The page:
Val has brought the problems, the challenges, and the opportunities out in the open for everyone to look at. He is a visionary pointing the direction for us. 

Margaret (Peg) Cushman, Professor of Nursing and former President of the Visiting Nurses Association

Although Val has chosen to stay in the background, he deserves much of the credit for what was accomplished both at the U.S. Senate Special Committee on Aging, where he was closely associated with me and at the House Select Committee on Aging, where he was Congressman Claude Pepper’s senior counsel and closest advisor. He put together more hearings on the subject of aging, wrote more reports, drafted more bills, and had more influence on the direction of events than anyone before him or since.

Frank E. Moss, former U.S. Senator

Val’s most important contribution is pulling together all elements of home health care and being able to organize and energize the people involved in the industry.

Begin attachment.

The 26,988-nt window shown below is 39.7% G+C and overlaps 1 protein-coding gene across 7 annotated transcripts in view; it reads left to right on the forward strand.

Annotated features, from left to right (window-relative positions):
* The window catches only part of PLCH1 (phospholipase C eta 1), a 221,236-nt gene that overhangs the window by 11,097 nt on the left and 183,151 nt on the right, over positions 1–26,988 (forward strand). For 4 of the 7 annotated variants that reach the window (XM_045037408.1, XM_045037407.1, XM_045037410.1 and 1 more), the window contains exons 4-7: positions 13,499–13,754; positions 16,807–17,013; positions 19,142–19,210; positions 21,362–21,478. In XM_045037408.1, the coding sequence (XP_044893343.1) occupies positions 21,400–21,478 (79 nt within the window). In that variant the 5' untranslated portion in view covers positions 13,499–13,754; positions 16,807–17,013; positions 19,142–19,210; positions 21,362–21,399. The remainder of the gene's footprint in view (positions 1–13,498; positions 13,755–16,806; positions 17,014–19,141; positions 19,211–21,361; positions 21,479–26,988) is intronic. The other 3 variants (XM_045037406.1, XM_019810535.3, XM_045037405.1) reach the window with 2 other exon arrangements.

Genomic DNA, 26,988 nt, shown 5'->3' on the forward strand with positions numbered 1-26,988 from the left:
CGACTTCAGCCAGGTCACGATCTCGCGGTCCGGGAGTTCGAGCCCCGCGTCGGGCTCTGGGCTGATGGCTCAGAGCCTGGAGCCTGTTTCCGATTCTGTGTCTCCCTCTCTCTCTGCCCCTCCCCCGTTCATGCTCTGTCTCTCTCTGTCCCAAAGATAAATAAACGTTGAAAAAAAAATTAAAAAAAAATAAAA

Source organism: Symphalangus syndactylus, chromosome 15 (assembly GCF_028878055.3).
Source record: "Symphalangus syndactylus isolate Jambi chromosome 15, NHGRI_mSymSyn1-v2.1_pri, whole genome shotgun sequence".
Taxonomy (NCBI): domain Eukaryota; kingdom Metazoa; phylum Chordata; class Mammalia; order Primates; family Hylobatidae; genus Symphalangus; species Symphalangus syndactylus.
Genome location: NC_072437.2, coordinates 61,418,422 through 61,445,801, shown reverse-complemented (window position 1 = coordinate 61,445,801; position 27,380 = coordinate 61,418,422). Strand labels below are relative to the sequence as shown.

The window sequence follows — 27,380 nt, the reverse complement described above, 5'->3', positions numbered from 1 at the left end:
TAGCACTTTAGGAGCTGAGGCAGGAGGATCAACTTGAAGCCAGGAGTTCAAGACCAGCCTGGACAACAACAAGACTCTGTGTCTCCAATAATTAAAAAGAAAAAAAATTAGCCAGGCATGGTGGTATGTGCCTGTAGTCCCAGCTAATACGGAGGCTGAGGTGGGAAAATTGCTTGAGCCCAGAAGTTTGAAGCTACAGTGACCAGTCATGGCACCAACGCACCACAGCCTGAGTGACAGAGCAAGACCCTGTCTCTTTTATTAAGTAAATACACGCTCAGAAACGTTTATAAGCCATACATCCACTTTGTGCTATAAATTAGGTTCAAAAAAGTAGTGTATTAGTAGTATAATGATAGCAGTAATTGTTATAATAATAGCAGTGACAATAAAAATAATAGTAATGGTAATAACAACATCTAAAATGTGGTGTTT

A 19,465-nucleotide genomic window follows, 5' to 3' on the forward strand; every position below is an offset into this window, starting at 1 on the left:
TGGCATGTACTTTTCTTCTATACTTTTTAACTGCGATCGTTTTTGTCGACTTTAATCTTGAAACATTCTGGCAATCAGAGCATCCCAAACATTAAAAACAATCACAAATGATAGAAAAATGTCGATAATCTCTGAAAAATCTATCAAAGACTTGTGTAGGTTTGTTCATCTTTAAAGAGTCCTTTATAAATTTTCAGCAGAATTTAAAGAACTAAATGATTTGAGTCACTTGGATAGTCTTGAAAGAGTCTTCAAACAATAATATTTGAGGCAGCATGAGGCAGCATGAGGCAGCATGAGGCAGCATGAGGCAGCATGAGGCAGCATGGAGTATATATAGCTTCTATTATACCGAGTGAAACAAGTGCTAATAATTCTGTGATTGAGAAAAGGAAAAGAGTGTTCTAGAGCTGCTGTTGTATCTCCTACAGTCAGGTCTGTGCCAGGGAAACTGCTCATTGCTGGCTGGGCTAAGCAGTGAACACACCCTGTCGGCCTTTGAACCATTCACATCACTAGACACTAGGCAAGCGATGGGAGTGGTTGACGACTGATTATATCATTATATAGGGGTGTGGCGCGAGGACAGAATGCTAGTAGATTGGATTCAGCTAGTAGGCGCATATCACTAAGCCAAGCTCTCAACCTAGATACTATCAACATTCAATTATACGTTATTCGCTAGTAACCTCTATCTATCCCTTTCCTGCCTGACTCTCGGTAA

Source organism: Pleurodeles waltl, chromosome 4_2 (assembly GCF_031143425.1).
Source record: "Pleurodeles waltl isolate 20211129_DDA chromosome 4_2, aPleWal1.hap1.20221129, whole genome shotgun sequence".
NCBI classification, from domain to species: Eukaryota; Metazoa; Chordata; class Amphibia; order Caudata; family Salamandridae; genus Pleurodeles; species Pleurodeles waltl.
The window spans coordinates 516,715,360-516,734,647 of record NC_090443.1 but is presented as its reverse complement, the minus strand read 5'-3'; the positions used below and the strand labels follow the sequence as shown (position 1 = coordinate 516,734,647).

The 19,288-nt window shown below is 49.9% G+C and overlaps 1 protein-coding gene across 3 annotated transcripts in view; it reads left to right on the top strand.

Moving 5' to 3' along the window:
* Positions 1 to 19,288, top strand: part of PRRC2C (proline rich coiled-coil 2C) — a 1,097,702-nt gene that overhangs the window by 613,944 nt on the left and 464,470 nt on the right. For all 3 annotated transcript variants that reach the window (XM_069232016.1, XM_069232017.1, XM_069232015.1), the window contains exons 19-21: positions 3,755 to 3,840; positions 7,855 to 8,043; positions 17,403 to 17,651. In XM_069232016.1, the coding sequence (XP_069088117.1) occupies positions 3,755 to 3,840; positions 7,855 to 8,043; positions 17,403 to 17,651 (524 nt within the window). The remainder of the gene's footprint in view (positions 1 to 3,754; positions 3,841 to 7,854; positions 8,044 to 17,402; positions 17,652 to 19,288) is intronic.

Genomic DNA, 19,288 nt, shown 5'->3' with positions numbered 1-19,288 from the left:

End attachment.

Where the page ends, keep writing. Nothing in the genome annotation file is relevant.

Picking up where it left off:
Frank E. Moss, former U.S. Senator

Anyone working on health care issues in Congress knows the name Val J. Halamandaris.

Kathleen Gardner Cravedi, former Staff Director of the House Select Committee on Aging

Without your untiring support and active participation, the voices of people advocating meaningful and compassionate health care reform may not have been heard by national leaders.

Michael Sullivan, Former Executive Director, Indiana Association for Home Care

All of us have been members of many organizations and NAHC is simply the best there is. NAHC aspires to excellence in every respect; its staff has been repeatedly honored as the best in Washington; the organization lives by the highest values and has demonstrated a passionate interest in the well-being of patients and providers.